Research Summary: Building a Flash Loan Arbitrage Bot on Infura


The authors explain the underlying concepts behind flash loans and flash swaps. They show how to build your own Ethereum bot, running on Infura, watching for and executing profitable arbitrage opportunities using flash loans.

Core Research Question

How to build a Flash Loan Arbitrage Bot on Infura



  • Arbitrage trading, independent of flash loans or blockchain, is when you have the same asset with two different prices in two different exchanges.

  • Sushiswap is a fork of Uniswap, which means they run on the same contract code. While they’re two different exchanges, we can use the same code to execute the same trade.

  • All Ethereum transactions originate from an Externally Owned Account (EOA), which is an Ethereum address operated by a human.

  • Optimistic transfer allows a user to take uncollateralized loans or swaps and execute a trade as long as the user pays the service back by the end of the trade.

  • Infura is a scalable Web3 Tools and Infrastructure.


  • Flash Loan vs Flash Swap

  • Flash loans require multiple function calls within their execution, something that’s not possible from an EOA. Instead, we will deploy a contract that contains a multi-step process.

  • Optimistic transfer allows a user to take uncollateralized loans or swaps and execute a trade as long as the user pays the service back by the end of the trade. To better understand this mind-bender, let’s take a look at some code.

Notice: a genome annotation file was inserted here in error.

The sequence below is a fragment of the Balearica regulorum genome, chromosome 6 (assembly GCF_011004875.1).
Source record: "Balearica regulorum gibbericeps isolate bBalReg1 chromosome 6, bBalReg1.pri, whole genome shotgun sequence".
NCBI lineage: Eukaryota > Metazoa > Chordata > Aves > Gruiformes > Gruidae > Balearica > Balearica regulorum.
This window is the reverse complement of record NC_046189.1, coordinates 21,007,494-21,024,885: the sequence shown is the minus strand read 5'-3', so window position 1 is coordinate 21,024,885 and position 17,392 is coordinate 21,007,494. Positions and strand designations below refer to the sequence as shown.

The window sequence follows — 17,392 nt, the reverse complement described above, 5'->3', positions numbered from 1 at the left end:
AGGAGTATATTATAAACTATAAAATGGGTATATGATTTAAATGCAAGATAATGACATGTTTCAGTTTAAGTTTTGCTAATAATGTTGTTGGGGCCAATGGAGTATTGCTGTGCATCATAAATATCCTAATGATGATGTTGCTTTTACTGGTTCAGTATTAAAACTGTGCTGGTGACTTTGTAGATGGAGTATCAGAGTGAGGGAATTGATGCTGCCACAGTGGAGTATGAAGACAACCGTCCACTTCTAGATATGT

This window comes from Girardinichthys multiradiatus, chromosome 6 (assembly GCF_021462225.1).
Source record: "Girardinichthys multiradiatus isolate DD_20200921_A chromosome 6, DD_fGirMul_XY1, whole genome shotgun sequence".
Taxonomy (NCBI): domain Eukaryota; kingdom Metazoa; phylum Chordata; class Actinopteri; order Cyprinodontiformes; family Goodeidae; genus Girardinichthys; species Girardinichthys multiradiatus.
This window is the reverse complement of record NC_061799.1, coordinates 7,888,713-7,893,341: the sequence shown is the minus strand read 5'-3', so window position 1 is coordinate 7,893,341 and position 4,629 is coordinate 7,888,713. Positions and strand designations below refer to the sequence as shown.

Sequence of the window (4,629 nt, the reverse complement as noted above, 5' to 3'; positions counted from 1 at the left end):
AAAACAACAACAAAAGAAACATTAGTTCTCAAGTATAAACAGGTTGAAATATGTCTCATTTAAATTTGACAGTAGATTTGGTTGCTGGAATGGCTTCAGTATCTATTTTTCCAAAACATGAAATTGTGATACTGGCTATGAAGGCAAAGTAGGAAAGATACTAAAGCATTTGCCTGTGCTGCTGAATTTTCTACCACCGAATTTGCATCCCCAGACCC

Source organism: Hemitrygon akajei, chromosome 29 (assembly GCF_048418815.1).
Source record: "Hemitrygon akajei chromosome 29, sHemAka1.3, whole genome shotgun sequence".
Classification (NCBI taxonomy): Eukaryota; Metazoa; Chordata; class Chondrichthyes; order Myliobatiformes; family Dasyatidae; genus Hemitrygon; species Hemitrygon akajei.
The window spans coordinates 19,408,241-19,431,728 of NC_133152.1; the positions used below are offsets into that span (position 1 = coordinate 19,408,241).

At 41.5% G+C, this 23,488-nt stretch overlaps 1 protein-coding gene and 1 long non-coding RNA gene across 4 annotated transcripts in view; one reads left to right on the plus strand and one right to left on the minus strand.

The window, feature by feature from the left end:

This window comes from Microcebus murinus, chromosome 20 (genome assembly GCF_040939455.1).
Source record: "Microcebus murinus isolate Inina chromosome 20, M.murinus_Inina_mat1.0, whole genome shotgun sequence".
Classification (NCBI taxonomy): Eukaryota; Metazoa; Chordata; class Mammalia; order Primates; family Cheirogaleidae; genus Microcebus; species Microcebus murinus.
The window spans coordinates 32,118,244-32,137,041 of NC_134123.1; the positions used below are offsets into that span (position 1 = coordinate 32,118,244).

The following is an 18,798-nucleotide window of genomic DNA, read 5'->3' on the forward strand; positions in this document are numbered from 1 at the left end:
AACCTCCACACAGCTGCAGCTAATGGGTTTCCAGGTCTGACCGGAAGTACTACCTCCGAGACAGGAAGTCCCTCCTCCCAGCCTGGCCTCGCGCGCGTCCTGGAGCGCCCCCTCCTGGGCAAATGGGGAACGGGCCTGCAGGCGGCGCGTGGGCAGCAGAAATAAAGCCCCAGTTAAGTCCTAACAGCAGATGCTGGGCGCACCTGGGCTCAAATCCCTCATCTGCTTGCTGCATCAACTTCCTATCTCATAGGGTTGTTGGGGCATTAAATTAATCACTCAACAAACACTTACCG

• Overall flow of Arbitrage Trading example

    1) Program (“Bot”) is watching the price pairing of ETH-Dai on both Uniswap and Sushiswap

    2) When it spots a profitable arbitrage opportunity, it sends a transaction to a contract we’ve deployed

    3) Within one transaction, the contract:

    > **a)** Uses flash swaps to optimistically borrow an asset from the lower-priced pool
    > **b)** Immediately sells the asset in the higher-priced pool
    > **c)** Repays the flash swap loan and pockets the difference.
  • Infura, a backend structure, is written in Node and we will use our Infura node to watch the price of ETH and Dai on the Uniswap and Sushiswap contracts. Why don’t we rely on the Infura endpoint to get those prices for each new block produced on mainnet.

  • .env

  • Contract Instantiation
// uni/sushiswap ABIs
const UniswapV2Pair = require('./abis/IUniswapV2Pair.json');
const UniswapV2Factory = require('./abis/IUniswapV2Factory.json');
  • provider.on(‘block’)
    Every block time, we will ask Infura to check the price of ETH and Dai in Uniswap and Sushiswap. We’ll then compare those numbers to get the “spread,” or possible profit margin.
provider.on('block', async (blockNumber) => {
    try {
      const sushiReserves = await sushiEthDai.getReserves();
      const uniswapReserves = await uniswapEthDai.getReserves();
  • estimateGas
    Defi transactions like this can be very expensive. There may appear to be a profitable arbitrage, but any profit margin may be eaten up by the cost of gas. An important check of our program is to make sure our gas costs don’t eat into our spread. We do this here and include it in our final check for shouldSendTx.
  const shouldSendTx = shouldStartEth
        ? (gasCost / ETH_TRADE) < spread
        : (gasCost / (DAI_TRADE / priceUniswap)) < spread;
  • Contract